Wake Forest Baptist Medical Center of Wake Forest, N.C., has been notified by the Centers for Medicare and Medicaid Services (CMS), in a letter dated June 15, that it is back in compliance with Medicare Conditions of Participation. Earlier this year, following inspection of the hospital and its anatomic pathology department, federal and state officials identified
Tag: Fee-for-serviceSkip to articles
Fee-for-service has long been the primary payment model for clinical laboratories and pathology groups. Fee-for-service (FFS) is a payment model in which services are paid for as itemized in the provider’s invoice. It gives an incentive for physicians to provide more treatments because payment is dependent on the quantity of care, rather than quality of care. Similarly, patients are incentivized to welcome any medical service that might not be necessary. Insurance companies shield themselves against ruin by setting cover limits for every beneficiary.
FFS raises costs, discourages the efficiencies of integrated care, and a variety of reform efforts have been attempted, recommended, or initiated to reduce its influence (such as moving towards bundled payments and capitation).
Medicare Parts A (hospital insurance) and B (optional insurance that covers physician, outpatient hospital, home health, laboratory tests, durable medical equipment, designated therapy, outpatient prescription drugs, and other services not covered by Part A) are FFS programs. Medicare processes over one billion FFS claims per year.
As part of the ongoing drive to cut healthcare costs, this model is gradually being phased out by payers and healthcare organizations in favor of value-based payment models, such as pay-for-performance programs and accountable care organizations that are intended to cap costs and spread financial risk among providers, while encouraging coordination of care, disease prevention and better management of chronic conditions. This is seen as a threat to the survival of clinical labs, which expect to see far fewer tests ordered by healthcare providers.
The Clinical Laboratory Management Association is working to help labs navigate these changes. “As fee-for-service reimbursement gives way to bundled reimbursement and per-member-per-month payment, labs will only be successful if they add value to physicians by helping them diagnose disease earlier and more accurately,” says CLMA President Paul Epner.
CLMA has named this program “Increasing Clinical Effectiveness,” or ICE. THE DARK REPORT is one of CLMA’s partners in this effort.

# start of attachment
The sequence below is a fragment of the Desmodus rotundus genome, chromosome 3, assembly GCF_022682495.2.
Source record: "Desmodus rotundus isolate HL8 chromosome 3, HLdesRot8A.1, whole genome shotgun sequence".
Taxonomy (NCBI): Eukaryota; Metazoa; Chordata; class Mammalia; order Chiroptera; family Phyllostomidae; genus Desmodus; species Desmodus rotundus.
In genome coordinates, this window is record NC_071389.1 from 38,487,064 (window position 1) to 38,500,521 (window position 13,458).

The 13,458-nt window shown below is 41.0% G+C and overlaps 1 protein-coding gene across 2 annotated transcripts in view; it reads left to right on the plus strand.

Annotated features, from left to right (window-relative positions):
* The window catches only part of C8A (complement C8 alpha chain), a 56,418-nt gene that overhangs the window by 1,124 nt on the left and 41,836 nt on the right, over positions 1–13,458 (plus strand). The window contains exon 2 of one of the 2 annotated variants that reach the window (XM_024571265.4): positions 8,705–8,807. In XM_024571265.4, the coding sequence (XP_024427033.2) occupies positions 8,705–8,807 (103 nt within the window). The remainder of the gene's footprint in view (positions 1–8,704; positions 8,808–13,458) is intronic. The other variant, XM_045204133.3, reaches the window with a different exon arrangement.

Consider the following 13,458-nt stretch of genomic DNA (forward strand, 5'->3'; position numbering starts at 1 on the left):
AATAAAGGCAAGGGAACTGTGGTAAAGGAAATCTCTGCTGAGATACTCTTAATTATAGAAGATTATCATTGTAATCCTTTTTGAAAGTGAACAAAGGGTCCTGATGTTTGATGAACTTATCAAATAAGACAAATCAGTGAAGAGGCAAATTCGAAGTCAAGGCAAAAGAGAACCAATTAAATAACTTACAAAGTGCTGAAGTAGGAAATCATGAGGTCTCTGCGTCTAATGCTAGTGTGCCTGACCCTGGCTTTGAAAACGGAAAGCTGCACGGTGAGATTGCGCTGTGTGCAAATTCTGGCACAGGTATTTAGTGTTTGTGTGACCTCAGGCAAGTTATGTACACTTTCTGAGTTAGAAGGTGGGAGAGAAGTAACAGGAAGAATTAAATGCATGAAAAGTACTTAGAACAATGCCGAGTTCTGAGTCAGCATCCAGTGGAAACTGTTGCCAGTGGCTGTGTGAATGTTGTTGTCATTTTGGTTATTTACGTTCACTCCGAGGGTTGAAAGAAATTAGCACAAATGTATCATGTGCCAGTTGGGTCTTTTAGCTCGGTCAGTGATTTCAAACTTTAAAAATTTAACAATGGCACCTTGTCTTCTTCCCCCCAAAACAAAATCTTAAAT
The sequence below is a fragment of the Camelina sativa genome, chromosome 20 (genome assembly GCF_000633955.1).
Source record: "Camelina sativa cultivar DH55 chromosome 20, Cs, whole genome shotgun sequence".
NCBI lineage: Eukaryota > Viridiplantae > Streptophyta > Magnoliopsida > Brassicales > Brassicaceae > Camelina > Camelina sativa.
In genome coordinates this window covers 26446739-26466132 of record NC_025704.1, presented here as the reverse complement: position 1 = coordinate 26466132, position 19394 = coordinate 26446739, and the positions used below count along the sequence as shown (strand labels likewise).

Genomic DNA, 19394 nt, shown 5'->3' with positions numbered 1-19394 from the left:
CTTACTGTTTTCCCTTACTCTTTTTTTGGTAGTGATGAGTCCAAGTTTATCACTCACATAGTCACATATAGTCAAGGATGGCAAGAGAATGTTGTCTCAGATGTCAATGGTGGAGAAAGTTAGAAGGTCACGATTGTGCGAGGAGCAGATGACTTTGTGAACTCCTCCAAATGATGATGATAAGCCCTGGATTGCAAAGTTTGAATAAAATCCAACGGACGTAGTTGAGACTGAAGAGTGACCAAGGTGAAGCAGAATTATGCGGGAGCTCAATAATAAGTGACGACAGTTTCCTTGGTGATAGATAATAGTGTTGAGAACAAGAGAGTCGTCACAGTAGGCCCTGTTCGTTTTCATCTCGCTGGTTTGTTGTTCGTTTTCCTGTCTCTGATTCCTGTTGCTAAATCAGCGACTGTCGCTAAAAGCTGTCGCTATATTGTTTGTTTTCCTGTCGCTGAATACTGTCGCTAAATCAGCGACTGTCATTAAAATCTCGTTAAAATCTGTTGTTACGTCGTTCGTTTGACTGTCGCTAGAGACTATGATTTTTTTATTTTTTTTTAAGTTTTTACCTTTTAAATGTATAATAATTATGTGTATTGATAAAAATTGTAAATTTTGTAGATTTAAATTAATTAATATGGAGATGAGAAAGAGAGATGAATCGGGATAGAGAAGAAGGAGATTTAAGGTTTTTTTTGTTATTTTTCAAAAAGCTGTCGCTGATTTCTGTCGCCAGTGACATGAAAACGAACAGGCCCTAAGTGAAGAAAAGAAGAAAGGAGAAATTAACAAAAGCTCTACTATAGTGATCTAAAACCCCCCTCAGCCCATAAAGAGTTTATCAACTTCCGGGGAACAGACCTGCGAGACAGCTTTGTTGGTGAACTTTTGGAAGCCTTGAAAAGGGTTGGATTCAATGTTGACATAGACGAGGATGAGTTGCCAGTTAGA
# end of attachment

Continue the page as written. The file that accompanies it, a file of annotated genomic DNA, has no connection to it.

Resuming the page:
“Our hope is that ICE is a catalyst that helps lab administrators, pathologists, and medical laboratory scientists broaden the focus of their laboratory beyond operational efficiency to include measurable impact on positive patient outcomes,” says Epner.
IT’S THE END OF AN ERA for the strategy of being the exclusive national lab provider for a major health insurer. Last week, the two largest clinical laboratory companies announced that the 10-year-old exclusive lab testing deals each had with a different big health insurer had crumbled.
In 2007, Laboratory Corporation of America locked up an
IT IS AN IMPORTANT SIGN OF THE TIMES when press releases about the two new national lab services agreements that UnitedHealthcare just announced with Laboratory Corporation of America and Quest Diagnostics emphasize how value-based programs will be an important element in the health insurer’s relationships with the two national lab companies.
In fact, the joint announcements
“Today, patients want to get diagnosis and treatment faster with fewer visits to the doctor’s office. They want speedier and more comprehensive delivery of clinical services, be it laboratory tests, imaging, or other procedures.”
—Ralph Taylor, President, Sysmex America, Inc.
CEO Summary: To bring testing closer to patients, clinical laboratories will need to offer sophisticated point-of-care systems
WE ARE NOW IN THE NEW YEAR and the 2018 Medicare Clinical Laboratory Fee Schedule (CLFS) is a reality. The dramatic price cuts that the federal Centers for Medicare and Medicaid Services has enacted is the single most disruptive financial event the clinical laboratory industry has faced in the past two decades.
As we have reported,
CEO SUMMARY: Since Dec. 3, four unexpected megamergers became national news. Pharmacy chain CVS Health acquired Aetna. Advocate Health Care and Aurora Health Care will merge. UnitedHealth Group purchased the 2,000 physicians of DaVita Medical Group. Dignity Health and Catholic Health Initiates decided to create a super-hospital system with 139 hospitals in 28 states. Clinical
1. CMS Sticks by Decision to Deeply Cut Medicare Part B Lab Test Fees
SHORT OF A MIRACLE, the clinical laboratory industry is less than three weeks from the single most financially-disruptive event of the past 30 years. On Jan. 1, the federal Centers for Medicare and Medicaid Services will impose deep cuts to Part B
This is an excerpt from a 2,400-word article in the Nov. 20, 2017 issue of THE DARK REPORT. The complete article is available for a limited time to all readers, and available at all times to paid members of the Dark Intelligence Group.
CEO SUMMARY: Here at the dawn of the new era of value-based
CEO SUMMARY: With each passing year, the primary role of hospital and health system labs evolves in a different direction than that of independent lab companies. This trend is a response to the creation of integrated delivery networks paid on value and how they are scored on their ability to keep patients out of hospitals
SINCE THE MID-1990S, HOSPITAL OUTREACH LABORATORY PROGRAMS have lost market share steadily to the nation’s biggest public lab companies. In these two decades, public lab companies traded deeply-discounted lab test prices to health insurers in exchange for exclusive network provider status.
Then, about eight years ago, having captured many managed-care contracts across the nation, big lab